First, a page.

The list goes on and on with minute daily occurrences that throw off Miller, a well-meaning man that has clearly never done anything heroic enough to make the local paper. As his life is on trial, he begins laughing as he comes into contact with the worst and best of his memories. He cannot believe how stupid, how embarrassed, how scared or how brave he was. It becomes difficult not to put yourself in that chair, rewatching moments when you were terrified to ask for a promotion, when you made the wrong financial decision, or when you felt uncomfortable in your own skin.
Preceding Defending Your Life’s examination of fear and embarrassment was Brooks’ Modern Romance. Where Defending Your Life saw a Brooks character look back on the fear he had while on Earth, 1981’s Modern Romance (celebrating its 40th anniversary this month) sees that fear in real time. As film editor Robert Cole, Brooks explores male jealousy, doubt, insecurity and consistently flawed reasoning. After dating Mary Harvard (Kathryn Harrold) for an unspecified amount of time, Cole decides to break up with her, unsure if she’s “the one.” The following 90ish minutes focus on that choice, and Cole’s inability to actually make up his mind due to his increasing jealousy, unwillingness to be alone for more than a single evening and alarming sense that she’s the best partner he might ever have—regardless of their love-hate relationship.
Two scenes solidify Modern Romance as Brooks’ most physically comedic film. After taking two quaaludes from a friend and co-editor played by Bruno Kirby, Cole makes a series of phone calls and less-than-thoughtful decisions. During an extended single take, he calls Jay (Kirby) to tell him that he loves him, attempts to buy 100 quaaludes, turns on music only to turn it off 20 seconds later, berates a friend for attempting to ask about his now-ex-girlfriend (calling him “Mr. Trashcan”) and asks out a woman named Ellen. Actually, he says her name 19 times in about three minutes. Brooks’ energy is frenetic, his dialogue speeding up while his body lags behind. It shows his full range as a writer, director and actor, giving us a scene that simultaneously evokes pity, laughter and an emotional connection to this man’s loneliness. It somehow surpasses The Wolf of Wall Street on the Quaalude Scene Mt. Rushmore.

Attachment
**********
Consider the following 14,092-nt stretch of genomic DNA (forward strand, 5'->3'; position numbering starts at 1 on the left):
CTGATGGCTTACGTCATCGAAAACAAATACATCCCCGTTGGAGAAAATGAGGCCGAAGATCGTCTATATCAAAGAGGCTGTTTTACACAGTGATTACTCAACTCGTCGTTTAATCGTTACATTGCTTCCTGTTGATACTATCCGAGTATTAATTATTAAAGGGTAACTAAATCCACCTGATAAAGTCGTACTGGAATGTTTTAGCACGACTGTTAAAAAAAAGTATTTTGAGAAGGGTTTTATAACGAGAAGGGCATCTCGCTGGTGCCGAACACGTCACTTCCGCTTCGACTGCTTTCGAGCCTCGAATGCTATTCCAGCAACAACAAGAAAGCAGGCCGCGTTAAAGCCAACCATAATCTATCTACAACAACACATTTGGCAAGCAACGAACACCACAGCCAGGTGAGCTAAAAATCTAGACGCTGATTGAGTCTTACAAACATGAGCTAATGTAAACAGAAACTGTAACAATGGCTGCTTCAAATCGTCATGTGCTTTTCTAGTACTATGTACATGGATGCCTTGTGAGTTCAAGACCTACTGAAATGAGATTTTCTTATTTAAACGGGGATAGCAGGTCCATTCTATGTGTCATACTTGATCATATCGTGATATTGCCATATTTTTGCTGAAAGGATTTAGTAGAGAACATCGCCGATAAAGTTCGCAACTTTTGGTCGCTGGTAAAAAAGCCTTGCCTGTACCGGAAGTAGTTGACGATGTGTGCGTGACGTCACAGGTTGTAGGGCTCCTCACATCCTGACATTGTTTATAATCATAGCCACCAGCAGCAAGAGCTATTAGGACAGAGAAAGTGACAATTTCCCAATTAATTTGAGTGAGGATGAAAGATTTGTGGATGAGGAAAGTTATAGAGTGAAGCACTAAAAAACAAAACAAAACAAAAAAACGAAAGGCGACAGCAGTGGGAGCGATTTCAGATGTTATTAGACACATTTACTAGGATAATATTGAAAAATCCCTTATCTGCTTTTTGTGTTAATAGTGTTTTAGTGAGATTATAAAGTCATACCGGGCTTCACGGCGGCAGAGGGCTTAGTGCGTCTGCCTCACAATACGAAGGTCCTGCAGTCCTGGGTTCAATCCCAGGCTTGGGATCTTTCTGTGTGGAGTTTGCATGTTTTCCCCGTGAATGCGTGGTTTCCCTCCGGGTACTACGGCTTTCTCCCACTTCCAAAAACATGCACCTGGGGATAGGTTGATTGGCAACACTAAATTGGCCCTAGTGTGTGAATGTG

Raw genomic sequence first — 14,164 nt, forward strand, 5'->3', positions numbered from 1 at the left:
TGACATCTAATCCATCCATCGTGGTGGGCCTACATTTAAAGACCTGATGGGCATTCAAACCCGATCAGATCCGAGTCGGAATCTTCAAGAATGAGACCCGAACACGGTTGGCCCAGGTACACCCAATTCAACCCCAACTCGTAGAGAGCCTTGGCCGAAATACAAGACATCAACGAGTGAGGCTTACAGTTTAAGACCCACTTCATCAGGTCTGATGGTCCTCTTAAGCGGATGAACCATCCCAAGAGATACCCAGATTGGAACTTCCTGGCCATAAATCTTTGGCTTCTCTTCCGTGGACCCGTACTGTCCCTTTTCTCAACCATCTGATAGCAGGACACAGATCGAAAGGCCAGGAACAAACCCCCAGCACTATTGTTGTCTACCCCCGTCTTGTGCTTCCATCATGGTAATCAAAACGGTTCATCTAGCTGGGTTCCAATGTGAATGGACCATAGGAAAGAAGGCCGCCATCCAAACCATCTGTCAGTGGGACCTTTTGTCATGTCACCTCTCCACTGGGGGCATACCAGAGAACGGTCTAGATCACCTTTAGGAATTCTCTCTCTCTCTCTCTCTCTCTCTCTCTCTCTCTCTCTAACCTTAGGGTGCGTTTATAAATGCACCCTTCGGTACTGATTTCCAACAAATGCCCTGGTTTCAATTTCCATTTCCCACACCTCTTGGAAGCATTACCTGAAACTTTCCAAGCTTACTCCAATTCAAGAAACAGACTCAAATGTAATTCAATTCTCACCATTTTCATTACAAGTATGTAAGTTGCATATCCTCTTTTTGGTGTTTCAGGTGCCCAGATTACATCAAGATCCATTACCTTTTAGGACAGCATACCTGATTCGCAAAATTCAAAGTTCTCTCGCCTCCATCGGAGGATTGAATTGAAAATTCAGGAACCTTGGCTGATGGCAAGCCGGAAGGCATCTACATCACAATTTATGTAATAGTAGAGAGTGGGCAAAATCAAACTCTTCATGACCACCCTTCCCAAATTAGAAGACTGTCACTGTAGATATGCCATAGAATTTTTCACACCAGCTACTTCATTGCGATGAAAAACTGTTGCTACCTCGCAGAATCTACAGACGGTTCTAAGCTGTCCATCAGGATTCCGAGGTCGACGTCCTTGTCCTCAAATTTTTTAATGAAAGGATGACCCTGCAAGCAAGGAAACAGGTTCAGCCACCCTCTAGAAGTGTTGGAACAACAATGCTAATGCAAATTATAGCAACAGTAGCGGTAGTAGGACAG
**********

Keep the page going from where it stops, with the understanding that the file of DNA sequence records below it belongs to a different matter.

The second scene finds Cole at work, meeting with the sound effects team in a small room. Due to prompting by the director of the latest feature he’s editing (real-life director James L. Brooks, who would later cast Albert Brooks in Broadcast News), Cole must redo the running of the general on the spaceship to include more stomping, more thuds, more power. He initially attempts to use “Hulk running,” but ends up doing it himself, carrying around a water jug while Kirby chases him around the room to simulate the scene.
A Brooks’ character’s life highlight the absurdity in his daily mundane tasks, regardless of his occupation in a given film. He’s just doing what needs to get done, ridiculousness aside. Other things are on his mind, like Mary’s phone bill and her repeated calls to a New York number, but with a large sigh, he forces himself to jog with an empty water jug—and is even pleased with the final product. Even when we’re doing something we hate, we still want to be good at it.
Going back yet another 10 years, before the silly yet emotionally cogent Modern Romance—before the stand-up comedian became an independent film director or Oscar-nominated actor—Brooks wrote a spoof article in Esquire formatted as an ad for “Albert Brooks’ Famous School for Comedians.” At age 23, Brooks wrote “The state of American humor is no longer a laughing matter” above an image of him waving at the camera, wearing a suit and tie, and sitting behind a desk. He praises Alka-Seltzer commercials, which show us “that something that tries to be funny but is dumb is actually funny because it’s dumb. This is wit…” As in the case of Modern Romance, he was right—especially when diving into the silly, foolish and ridiculous nature of the male psyche.